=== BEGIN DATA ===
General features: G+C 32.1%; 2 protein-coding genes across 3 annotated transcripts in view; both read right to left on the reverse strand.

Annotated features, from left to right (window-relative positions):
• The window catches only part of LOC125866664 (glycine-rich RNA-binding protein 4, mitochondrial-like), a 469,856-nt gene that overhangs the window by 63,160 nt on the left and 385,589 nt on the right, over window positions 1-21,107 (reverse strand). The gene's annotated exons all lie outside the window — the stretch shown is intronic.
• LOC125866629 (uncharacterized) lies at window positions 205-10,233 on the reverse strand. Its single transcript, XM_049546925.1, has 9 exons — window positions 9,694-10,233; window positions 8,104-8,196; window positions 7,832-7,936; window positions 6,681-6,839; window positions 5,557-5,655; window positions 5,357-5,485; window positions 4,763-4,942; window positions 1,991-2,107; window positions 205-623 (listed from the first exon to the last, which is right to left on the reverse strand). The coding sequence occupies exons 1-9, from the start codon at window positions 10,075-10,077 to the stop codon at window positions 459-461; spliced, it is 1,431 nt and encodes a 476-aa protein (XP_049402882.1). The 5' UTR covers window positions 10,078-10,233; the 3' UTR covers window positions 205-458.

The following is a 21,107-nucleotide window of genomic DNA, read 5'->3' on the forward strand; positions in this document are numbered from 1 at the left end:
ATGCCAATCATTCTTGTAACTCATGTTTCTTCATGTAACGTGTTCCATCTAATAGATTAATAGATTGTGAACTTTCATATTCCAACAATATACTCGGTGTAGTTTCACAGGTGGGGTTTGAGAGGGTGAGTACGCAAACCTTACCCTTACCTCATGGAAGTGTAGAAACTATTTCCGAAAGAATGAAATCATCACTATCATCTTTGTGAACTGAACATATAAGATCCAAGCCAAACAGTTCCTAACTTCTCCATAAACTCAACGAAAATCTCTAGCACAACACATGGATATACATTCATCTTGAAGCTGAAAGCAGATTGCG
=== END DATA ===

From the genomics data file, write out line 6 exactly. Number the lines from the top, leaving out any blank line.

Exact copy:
ATGCCAATCATTCTTGTAACTCATGTTTCTTCATGTAACGTGTTCCATCTAATAGATTAATAGATTGTGAACTTTCATATTCCAACAATATACTCGGTGTAGTTTCACAGGTGGGGTTTGAGAGGGTGAGTACGCAAACCTTACCCTTACCTCATGGAAGTGTAGAAACTATTTCCGAAAGAATGAAATCATCACTATCATCTTTGTGAACTGAACATATAAGATCCAAGCCAAACAGTTCCTAACTTCTCCATAAACTCAACGAAAATCTCTAGCACAACACATGGATATACATTCATCTTGAAGCTGAAAGCAGATTGCG